Illustration by Lucie Crovatto
Editor’s note: Sometimes we get questions from readers in need that aren’t exactly technical questions, but they’re not exactly business questions, either. For those nail techs dealing with difficult issues involving self-esteem, office politics, work relationships, and the like, we aim to offer guidance and perspective.
This month, we turn to nail technician Karen Hodges for advice. Hodges, who works at Salon Key West in Key West, Fla., holds a bachelor’s degree in business and comes to the nail industry after 18 years in business and finance.
I have owned my own salon for almost four years. During this time, I’ve had five booth renters and only one has lasted close to a year. I try to give them clients — that’s easy. But they don’t understand that keeping the client is up to them. If they can’t build up a clientele, they get stressed and leave.
I feel that I have done everything in my power to assist them. I have now decided that I don’t want anyone to work with me anymore. Do I give up or do I try again?
Dear Loner Owner: First, I’m wondering why you are “giving” them clients. Just be sure you’re clear about your role as a salon owner in this situation: You are the landlord and not the employer. You need a good contract spelling out the relationship between you and your renters. Make it clear, in writing, that they are running small businesses within your business. As small business owners, they should be clear they not only have the freedom to run their own businesses as they see fit, within the guidelines you set forth as their landlord, but they also have the responsibilities other business owners have for the various aspects of their business.
Then, if you really want a salon full of flourishing colleagues, help them with things like inventory control, target marketing, and proper advertising and promotions of their services. Teach them these things in weekly training meetings that can eventually be replaced by monthly clearing-the-air and brainstorming meetings.
The Eternal Question
What do you reply to a client who says, “The price is lower at that other salon?”
Dear Speechless: The best way to reply to this type of comment is to demonstrate the value you are providing, rather than playing down another technician or salon. Simply tell the client about your superior products, extensive training, and ongoing education. Explain your sanitation procedures and care for their health and safety. This is, of course, assuming you’re providing these things for your clients!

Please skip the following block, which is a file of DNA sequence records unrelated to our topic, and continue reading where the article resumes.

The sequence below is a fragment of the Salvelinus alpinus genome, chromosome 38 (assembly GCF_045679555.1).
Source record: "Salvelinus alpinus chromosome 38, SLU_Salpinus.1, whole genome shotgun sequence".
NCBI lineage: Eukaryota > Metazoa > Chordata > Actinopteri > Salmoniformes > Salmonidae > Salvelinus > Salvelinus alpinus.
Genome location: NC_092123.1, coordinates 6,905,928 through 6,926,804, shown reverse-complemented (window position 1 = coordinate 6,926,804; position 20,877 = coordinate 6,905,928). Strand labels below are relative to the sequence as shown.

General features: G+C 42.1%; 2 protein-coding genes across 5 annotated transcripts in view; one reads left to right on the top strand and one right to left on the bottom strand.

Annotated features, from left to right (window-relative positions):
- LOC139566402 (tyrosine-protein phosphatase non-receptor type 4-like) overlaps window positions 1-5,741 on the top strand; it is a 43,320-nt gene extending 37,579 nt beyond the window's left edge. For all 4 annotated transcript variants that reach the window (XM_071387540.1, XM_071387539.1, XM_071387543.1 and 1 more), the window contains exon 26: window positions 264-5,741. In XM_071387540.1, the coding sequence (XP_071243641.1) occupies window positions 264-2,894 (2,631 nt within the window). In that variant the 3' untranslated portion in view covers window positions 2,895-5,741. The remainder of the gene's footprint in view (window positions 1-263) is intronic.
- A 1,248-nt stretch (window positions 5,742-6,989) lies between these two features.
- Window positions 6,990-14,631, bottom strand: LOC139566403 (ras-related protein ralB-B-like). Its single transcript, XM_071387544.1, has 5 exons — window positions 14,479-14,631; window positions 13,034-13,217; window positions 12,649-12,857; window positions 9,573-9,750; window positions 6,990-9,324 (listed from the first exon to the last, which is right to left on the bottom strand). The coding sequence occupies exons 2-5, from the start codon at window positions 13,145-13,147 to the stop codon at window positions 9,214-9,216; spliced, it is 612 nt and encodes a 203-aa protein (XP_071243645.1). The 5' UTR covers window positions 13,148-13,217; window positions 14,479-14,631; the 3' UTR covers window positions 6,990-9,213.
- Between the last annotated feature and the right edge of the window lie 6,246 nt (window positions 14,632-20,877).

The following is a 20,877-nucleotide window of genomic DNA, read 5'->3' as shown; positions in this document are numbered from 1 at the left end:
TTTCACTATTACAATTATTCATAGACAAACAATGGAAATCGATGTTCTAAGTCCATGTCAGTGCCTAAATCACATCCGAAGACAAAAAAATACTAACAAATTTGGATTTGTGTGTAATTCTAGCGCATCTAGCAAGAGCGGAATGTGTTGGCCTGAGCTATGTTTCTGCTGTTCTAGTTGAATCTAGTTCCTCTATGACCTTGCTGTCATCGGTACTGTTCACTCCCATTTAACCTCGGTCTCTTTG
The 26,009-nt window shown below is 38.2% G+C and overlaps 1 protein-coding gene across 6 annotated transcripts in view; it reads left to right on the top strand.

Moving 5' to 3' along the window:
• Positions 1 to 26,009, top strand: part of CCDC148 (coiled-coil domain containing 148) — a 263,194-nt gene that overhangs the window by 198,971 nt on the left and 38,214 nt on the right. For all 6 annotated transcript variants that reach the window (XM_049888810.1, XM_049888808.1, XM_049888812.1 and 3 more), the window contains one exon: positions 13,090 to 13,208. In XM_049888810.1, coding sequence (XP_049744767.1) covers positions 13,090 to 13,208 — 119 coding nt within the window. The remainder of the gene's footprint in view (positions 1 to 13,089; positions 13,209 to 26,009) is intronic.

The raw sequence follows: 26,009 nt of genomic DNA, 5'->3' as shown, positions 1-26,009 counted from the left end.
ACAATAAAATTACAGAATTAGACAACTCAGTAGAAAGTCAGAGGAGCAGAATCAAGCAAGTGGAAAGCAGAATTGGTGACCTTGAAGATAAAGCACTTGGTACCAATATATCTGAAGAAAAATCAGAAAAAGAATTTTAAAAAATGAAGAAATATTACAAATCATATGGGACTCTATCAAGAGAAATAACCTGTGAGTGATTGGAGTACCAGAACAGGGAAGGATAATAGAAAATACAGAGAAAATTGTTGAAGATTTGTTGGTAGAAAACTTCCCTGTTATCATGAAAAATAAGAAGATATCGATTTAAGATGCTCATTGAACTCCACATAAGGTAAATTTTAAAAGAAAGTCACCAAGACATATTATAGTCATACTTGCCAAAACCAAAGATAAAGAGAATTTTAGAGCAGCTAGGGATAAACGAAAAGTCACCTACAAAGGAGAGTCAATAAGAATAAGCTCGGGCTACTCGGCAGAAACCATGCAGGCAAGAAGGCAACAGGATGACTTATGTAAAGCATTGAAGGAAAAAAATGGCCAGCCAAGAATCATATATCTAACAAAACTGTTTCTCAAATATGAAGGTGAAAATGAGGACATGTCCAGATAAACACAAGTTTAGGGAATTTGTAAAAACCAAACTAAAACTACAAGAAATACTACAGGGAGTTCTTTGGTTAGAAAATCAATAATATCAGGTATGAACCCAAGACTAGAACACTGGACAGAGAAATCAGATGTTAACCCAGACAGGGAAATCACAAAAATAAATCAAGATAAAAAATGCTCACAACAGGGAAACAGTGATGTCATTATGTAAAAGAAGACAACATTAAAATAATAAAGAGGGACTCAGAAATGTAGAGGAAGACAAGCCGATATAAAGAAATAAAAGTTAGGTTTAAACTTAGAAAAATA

As you set up your price structure, you need to decide what level of services you are going to provide and what type of client you hope to attract, and then set your prices accordingly. Keep in mind that you will not appeal to all levels of the market, and don’t worry about that. Be yourself and stay true to this “marketing strategy” and then you will attract the clients you want to work with. Those who don’t appreciate what you can give them will simply move along, leaving room for someone else who will appreciate you.
I have a client who married a real creep who treats her badly and takes advantage of her. I love my client, but she’s got the self-esteem of a fern. It’s so hard to hear her putting herself down for an hour every other week. She puts up with this loser because she is convinced that this is the best she can do.
She knows exactly how I feel about her situation and what I think she ought to do about it, but she just sits there and tells me that she wishes she was more like me. I know I can’t change her, but how do I deal with her lack of confidence in a way that doesn’t make me want to jump off a bridge?
Dear Fern Friend: First of all, unless you are a trained counselor, you may want to limit your input to being a supportive listener. My thinking on this is you should be a sounding board who provides a safe place for your clients to vent. You can be sure they have plenty of people in their lives who will tell them what to do: their girlfriends, their mothers, their coworkers, and certainly their spouses will tell them what to do. For situations like this, you could keep information on hand about some of the support agencies and other resources in your area, but be careful about dispensing “pop psychology.”